Note: I started completing pwnable.kr problems when I had little/no knowledge about binary exploitation, and thus learned how to complete each task as it was presented. These writeups are for the under experienced hackers that are still learning how to go about dealing with a hacky problem you don’t understand. I hope you get something from the journey I took to become a better hacker in these problems. The minimum required knowledge for these writeups is basic terminal commands like ls, cd, and rm. Lets get started.
We are first introduced to this problem with a SECURED SHELL and a problem hint. Hint: “Mommy! what is a file descriptor in Linux?”
Using simple logic, it is easy to tell we need to go to this SSH and we need to do something there. We can connect to the SSH by simply copying the command into our terminal as using the password.
Once here we can see we have three files, one being source code, one assumed to be the program the source code is for, and the last being our flag–the thing we want. We can use ls -l to see our file PERMISSIONS.
Sadly, we don’t have access to the flag, so we can’t just ‘cat’ the flag to see what’s inside. Hacker instincts tell me, we are going to somehow use the fd program to see whats inside the flag. Before looking at the source code of a program I like to just run the program as see what happens
After two attempts, its clear that this program expects something to come in with it in the command
line. This thing is a number that comes in through ARGV. This program also gives us another hit that we need to learn about linux input/output system for files. What the hell does that mean? I’ll come back to it…
Seeing that running it had no affect, its time to jump in and see what the source code looks like. We can do that with the ‘cat’ command.
Now its starting getting a little harder. There are many things we don’t understand in this code. Most of them are method calls that we don’t know. Let’s find out what they mean. From our earlier find, we know that argv is used with argc. argc is the ARGument Count. So really, the program is checking if we input less than 2 commandments. The first is always the name of the program, in this case its ‘fd’, and the second is going to be that cheeky number we pass in.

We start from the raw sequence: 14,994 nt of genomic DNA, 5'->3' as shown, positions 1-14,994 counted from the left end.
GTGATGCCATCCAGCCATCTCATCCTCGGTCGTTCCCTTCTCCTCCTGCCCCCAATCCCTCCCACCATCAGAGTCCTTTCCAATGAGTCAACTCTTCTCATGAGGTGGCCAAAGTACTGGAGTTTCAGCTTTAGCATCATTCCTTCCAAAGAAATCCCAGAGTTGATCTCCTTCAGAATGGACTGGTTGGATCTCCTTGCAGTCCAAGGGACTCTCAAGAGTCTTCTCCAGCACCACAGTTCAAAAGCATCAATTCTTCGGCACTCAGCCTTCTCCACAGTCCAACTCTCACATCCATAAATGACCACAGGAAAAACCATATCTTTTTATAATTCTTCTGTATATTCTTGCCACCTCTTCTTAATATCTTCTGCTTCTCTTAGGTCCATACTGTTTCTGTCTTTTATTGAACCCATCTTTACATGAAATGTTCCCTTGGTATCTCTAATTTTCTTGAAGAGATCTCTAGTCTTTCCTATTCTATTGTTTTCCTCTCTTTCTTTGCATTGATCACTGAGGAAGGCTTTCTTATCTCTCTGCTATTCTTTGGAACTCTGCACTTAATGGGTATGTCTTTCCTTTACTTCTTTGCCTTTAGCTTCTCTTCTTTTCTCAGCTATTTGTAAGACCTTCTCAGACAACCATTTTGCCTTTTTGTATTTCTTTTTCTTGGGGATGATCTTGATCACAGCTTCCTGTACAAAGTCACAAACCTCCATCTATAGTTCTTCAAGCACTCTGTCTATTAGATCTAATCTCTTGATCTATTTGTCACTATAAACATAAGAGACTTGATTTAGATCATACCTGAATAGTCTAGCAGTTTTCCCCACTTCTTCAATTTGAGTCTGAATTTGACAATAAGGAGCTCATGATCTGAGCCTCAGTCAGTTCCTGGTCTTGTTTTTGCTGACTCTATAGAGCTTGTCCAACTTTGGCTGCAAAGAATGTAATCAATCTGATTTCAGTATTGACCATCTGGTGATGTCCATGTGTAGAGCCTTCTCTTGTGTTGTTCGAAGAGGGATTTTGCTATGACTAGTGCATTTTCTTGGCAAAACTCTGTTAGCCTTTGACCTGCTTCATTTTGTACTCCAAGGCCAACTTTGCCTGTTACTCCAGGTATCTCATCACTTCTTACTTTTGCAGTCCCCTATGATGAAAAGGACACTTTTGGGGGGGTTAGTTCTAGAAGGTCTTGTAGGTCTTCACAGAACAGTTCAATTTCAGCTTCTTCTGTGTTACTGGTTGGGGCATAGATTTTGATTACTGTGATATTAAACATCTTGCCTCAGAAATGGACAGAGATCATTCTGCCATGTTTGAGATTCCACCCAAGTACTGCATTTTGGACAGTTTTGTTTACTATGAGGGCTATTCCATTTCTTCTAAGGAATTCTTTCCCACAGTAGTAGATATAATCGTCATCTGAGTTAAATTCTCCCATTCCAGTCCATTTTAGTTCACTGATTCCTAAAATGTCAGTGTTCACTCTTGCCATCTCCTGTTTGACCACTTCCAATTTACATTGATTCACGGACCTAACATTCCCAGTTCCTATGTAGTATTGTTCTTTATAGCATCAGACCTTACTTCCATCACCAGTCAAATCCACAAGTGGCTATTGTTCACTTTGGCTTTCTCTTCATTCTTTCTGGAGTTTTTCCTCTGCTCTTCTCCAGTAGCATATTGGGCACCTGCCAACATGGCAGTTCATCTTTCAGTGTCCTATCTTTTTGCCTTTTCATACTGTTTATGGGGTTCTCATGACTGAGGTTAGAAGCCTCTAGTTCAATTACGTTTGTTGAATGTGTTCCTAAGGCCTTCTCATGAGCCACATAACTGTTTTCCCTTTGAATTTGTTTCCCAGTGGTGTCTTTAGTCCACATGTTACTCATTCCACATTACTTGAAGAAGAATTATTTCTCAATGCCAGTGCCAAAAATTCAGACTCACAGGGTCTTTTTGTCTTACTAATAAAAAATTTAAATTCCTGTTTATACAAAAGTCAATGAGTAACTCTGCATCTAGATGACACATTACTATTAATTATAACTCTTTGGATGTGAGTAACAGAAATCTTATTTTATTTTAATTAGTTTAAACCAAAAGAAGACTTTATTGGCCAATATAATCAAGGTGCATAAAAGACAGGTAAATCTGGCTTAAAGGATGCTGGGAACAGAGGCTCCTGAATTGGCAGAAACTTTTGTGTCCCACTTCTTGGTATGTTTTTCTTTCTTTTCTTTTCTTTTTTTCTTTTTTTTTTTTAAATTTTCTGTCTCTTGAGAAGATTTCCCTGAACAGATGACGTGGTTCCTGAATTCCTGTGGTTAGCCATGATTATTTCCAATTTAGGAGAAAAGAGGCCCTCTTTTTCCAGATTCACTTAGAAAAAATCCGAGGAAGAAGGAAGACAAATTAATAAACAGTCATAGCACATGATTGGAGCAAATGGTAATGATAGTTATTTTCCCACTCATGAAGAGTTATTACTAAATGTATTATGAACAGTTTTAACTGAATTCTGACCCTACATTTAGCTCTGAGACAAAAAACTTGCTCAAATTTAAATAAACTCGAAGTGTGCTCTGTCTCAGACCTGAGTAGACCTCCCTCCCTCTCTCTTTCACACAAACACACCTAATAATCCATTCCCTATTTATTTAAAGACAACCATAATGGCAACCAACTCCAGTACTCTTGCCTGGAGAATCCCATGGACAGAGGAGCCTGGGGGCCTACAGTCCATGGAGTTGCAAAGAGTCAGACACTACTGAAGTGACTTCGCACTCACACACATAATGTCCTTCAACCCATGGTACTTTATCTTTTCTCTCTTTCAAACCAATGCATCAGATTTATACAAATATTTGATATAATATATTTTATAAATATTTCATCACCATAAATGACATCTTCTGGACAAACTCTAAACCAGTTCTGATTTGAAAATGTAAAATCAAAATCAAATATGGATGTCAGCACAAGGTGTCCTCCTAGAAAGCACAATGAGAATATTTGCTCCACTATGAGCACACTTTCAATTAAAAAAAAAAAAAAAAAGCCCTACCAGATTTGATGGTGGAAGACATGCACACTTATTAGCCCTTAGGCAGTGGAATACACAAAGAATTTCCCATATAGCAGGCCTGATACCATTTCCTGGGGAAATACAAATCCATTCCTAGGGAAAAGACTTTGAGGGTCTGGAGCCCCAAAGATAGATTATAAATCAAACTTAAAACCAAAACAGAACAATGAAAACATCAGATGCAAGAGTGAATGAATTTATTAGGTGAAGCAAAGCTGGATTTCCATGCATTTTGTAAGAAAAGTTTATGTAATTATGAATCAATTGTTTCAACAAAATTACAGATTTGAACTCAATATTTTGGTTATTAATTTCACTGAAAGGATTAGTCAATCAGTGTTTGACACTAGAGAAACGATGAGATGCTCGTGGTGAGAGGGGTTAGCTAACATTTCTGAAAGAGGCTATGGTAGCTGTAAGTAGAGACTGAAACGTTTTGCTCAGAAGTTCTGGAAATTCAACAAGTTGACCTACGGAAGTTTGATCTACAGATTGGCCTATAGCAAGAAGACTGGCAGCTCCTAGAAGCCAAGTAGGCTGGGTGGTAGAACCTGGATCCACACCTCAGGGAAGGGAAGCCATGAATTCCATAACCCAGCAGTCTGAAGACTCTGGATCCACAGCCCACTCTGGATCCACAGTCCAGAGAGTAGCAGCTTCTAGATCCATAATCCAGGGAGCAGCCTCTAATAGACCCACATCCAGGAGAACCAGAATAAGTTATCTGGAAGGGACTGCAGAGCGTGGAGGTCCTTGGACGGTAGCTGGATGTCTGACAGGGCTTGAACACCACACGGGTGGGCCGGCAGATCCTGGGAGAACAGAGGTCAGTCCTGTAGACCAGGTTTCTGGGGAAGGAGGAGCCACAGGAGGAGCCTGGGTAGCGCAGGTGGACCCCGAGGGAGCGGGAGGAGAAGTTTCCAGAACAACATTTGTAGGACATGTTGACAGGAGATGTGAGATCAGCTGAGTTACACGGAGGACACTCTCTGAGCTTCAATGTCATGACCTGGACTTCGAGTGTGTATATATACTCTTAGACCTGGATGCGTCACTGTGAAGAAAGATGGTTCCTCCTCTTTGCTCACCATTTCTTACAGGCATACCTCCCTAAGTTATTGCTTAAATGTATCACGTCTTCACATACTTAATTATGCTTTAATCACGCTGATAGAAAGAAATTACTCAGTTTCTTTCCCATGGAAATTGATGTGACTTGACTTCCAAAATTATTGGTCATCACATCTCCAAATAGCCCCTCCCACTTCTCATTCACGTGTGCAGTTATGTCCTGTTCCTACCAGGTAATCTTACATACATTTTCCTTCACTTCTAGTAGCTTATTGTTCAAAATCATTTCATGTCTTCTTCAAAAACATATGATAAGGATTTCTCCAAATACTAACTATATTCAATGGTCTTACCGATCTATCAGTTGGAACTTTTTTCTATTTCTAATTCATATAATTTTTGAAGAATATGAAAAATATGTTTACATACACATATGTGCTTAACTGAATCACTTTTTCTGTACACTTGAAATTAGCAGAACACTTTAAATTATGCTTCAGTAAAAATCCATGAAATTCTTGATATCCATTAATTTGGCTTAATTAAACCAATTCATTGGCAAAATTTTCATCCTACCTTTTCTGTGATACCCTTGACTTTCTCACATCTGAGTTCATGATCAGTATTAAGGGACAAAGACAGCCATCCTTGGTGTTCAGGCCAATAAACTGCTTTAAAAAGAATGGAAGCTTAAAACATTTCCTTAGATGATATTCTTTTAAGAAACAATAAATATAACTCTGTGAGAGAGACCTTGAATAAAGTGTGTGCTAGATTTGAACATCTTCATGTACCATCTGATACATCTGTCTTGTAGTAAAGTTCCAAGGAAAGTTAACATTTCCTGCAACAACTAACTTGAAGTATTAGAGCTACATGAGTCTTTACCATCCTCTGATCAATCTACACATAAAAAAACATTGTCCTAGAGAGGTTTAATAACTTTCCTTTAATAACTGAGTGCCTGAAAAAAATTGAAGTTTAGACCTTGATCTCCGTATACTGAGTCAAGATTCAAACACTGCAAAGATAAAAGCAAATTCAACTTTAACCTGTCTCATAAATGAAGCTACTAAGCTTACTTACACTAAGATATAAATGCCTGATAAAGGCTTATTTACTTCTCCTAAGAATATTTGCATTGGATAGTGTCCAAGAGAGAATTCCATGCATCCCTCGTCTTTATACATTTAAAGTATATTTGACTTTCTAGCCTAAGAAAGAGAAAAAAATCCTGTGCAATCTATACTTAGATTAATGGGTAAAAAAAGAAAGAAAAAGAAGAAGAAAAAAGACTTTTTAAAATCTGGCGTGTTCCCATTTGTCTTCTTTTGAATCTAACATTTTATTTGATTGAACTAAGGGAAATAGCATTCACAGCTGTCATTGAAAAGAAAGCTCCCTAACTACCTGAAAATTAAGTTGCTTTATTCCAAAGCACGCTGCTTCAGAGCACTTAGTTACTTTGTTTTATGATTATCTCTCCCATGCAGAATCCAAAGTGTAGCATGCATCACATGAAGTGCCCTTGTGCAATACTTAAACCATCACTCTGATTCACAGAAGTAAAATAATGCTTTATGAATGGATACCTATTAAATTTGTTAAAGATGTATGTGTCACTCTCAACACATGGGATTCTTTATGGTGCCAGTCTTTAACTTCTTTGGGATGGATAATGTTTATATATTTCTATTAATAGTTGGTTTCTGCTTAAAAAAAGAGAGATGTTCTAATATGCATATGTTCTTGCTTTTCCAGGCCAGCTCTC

Next it takes whatever cheeky number we put in and does some strange method call on it. Luckily, we have open documentation to all the methods in this program through the terminal ‘man’ command. So we can run ‘man’ on all the commands we don’t understand, which in my case was atoi(),read(), and strcmp().
After some quick skimming atoi() stands for ASCII to Integer–it takes a string and coverts it to a number based on the ASCII chart which can be found with the command ASCII. strcmp() simply compares a buffer and a value and returns 0 if they are equal. The read() command takes in three things: a file descriptor (sounds familiar), a buffer (somewhere to store date, like a variable), and how much data to read. It’s time to look back at out original hint about file descriptors. I’m assuming its going to be important for this challenge, so lets really understand it.
Going to the wiki article File Descriptor we can see that the file descriptor is going to be a number that describes how we get input.
It’s using things called stdin(Standard In), stdout(Standard Out), and stderr(Standard Error). Google searching these things, and really condensing the info we get, we know that these are just ways a program interacts with the machine. It gets input from the user through stdin, and it gives output in stdout. stdin = 0, stdout =1, and stderr = 2.
With this new found knowledge lets look at this source one more time.
Notice the source code takes in a number, that is subtracted by hex 1234, then put in the variable fd and used in the read command. From what we know about the read command, the first argument should be the file descriptor and determine how the read gets input. WAIT A SECOND! That means if we can somehow get the read() to read from stdin, we would be type in the text ‘LETMEWIN’ that is tested at the end of the program.
The strcmp() will read out 0, and we will have the flag displayed for us. Only one last step, convert the hex into decimal. We can do this by opening python in our terminal by typing ‘python’ and then typing ‘0x1234’ which should output the result 4660.
Last step, run the program with input 4660, by directly passing it into the program and then entering ‘LETMEWIN’ to pass the final check.
Flag: ‘mommy! I think I know what a file descriptor is!!’